One of the most beautiful in the region, the 11th-12th Century Town Hall building has a row of magnificent swallowtail battlements in its facade. The beauty of the clock tower belies the fact that it was formerly used as a prison for those sentenced to death. An elegant portico on the ground floor, and loggia above, supported by a row of travertine columns, complete the facade.
The Church of Santa Maria della Rocca
At the edge of town, imposing and proud in its magical environment, austere guardian of the secrets and virtues of the town, the Church of Santa Maria della Rocca is tangible evidence of the elegance and splendor with which the Benedictine monks surrounded themselves.
THE CARNIVAL OF OFFIDA
« Lu bov’ fint and Li Vlurd »
Offida reveals its particularly playful and even somewhat wild side in the festivities of carnival, the week prior to Lent. In fact, there is something sacred and mystical in the way in which carnival is celebrated in Offida. The people of Offida prepare for carnival as if preparing for a ritual. The main events are “Lu Bov Fint,” which is celebrated on the last Friday before lent, and “Li Vlurd”, which is celebrated on Shrove Tuesday.
In Offida, the tradition of handmade lace has been preserved and handed down through the generations. This rhythmic interweaving of bobbins around pins in a cushion is raised to the level of artistry in Offida. The traditional altar cloths, table centres, and bed covers are worked with patience and passion. Through the innovations of younger generations of lace makers, one can also now find Offida lace in items such as clothing, jewellery and handbags.
The origins of the town date back to 1205. The town itself is particularly well preserved. Its streets and squares display the beauty of medieval, Renaissance and Baroque buildings, as well as the narrowest street in Italy – just 43cm wide. In Piazza Condividi is the Cathedral of Saints Gregorio and Margherita, built between 1597 and 1623, whose interior has three naves and a Latin cross. The church houses paintings by major artists such as De Magistris, Ghezzi, and Gentileschi, and the Diocesan Shrine of Our Lady of Loreto. In the corner of the main square is an elegant and distinctive house decorated with loggias, where Ascanio Condividi lived, a pupil and biographer of Michelangelo. The Town Hall, with its imposing structure, was originally built in the 13th Century (although completely rebuilt in the 17th Century), and today houses the library and the Archaeological Museum. Palazzo del Podestà is one of the few examples of transitional Romanesque-Gothic buildings in the area.
Cavallo di Fuoco
Ripatransone celebrates its history every year with one of the oldest pyrotechnics events in Italy, the Cavallo di Fuoco, whose origins date back to 1682. On the first Sunday after Easter, an imitation horse bedecked with fireworks is paraded about the square, a thrilling spectacle not only for the locals but also for the crowds of tourists that flock to the much-anticipated event.
Traditionally Piazza Arringo was an assembly point for public meetings and this is probably where it got its name. This space was devised to be a centre of power, both for the citizens and the church.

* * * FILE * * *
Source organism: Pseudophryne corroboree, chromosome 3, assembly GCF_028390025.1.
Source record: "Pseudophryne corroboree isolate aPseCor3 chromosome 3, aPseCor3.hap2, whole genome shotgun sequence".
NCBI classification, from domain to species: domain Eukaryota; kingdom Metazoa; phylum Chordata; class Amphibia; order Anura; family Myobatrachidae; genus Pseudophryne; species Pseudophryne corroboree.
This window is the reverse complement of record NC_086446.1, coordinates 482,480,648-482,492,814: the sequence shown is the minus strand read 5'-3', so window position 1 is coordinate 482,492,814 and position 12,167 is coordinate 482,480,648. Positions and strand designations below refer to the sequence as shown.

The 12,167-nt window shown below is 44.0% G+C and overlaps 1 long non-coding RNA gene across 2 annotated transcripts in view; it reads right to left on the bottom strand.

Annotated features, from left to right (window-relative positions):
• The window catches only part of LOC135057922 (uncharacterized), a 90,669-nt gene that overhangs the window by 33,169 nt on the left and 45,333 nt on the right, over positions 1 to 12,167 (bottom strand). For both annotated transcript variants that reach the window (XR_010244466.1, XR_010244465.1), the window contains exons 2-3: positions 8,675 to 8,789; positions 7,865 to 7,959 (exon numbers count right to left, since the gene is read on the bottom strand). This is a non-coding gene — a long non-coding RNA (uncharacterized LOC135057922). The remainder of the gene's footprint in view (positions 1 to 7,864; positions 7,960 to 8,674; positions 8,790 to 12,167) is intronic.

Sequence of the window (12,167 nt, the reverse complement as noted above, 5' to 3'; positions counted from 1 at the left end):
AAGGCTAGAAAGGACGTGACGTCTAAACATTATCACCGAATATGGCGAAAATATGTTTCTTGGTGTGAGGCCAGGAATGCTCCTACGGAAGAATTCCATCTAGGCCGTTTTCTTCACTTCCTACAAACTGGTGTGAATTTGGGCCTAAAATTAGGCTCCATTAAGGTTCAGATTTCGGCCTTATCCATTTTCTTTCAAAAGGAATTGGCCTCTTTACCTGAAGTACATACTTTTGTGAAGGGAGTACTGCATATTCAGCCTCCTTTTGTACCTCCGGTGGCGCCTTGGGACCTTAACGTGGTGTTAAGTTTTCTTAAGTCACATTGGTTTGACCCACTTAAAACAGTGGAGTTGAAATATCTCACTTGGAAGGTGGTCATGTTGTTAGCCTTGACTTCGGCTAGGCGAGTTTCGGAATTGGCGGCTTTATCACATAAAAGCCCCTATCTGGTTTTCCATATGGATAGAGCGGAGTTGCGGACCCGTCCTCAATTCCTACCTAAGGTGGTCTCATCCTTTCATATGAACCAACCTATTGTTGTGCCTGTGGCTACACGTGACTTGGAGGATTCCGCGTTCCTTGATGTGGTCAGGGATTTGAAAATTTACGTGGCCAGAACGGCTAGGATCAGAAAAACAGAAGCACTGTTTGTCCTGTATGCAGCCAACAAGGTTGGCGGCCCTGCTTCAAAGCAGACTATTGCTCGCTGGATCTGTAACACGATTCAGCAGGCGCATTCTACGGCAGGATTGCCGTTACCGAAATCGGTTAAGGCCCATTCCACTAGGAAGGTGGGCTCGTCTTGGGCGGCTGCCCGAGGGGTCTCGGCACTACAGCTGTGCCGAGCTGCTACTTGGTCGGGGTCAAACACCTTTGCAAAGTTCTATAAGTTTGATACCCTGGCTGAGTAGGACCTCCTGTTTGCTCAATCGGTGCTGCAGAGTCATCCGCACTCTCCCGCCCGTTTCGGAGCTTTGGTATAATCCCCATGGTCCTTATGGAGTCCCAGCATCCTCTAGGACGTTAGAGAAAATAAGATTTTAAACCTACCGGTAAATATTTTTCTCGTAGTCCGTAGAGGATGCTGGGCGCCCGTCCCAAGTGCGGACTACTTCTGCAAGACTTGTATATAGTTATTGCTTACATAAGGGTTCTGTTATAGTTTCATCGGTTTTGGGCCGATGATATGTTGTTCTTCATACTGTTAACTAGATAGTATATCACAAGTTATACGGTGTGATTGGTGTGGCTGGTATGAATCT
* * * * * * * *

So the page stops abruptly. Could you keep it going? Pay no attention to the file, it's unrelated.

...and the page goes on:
In the centre of the façade, designed by Cola dell’Amatrice, between 1529 – 1539, there is an impressive main entrance. On the left hand side of the Cathedral one can see the “porta della Musa”, a finely decorated Renaissance door.
The Town Hall
The impressive renaissance town hall is the result of the merging of two pre-existing 12th Century buidlings. In the interior courtyard there is a grand garden with plants, fountains, busts of important Ascoli citizens, and roman and medieval architectural pieces. The inside of the building is noteworthy for its beautiful frescos and luxurious period furnishings.
The Captains’ Palace
The building dates back to the 13th Century when it was decided to incorporate the two pre-exisitng buildings into one stucture. In its time the palace has paid host to high officials, governors, papal staff, prefects and appointed Captains of the People, (powerful magistrates first established at the end of the 1300s).
The Church of St. Francesco
The construction of the church began in 1258, a few years after St. Francesco passed through the city. It is considered to be one of the most important examples of Franciscan architecture it Italy. In the entrance facing Piazza del Popolo, there is a travertine monument depicting Pope Julius II.
San Benedetto del Tronto is an economic centre of primary importance, and the Province’s second largest city after Ascoli Piceno. It’s historical origins are still up for discussion, since there are as yet no reliable sources. Although previously traced back to the 12th Century, recent archaeological finds dating back to the Roman era have thrown the date open to question. Long contested by Ascoli and Fermo, the town’s history is also marked by raids from Turks and pirates, bent on looting and destruction. These raids, emigration, immigration, and relations with Trans Adriatic populations, are all elements of the story of how and why this small village has undergone such marked expansion. The coastal road having been made easier and safer, San Benedetto became an important junction linking the Papal States and the Kingdom of Naples. New job prospects, with the sea as a means of livelihood, pushed the 19th Century community, then nestled on the hillside, down to the seafront.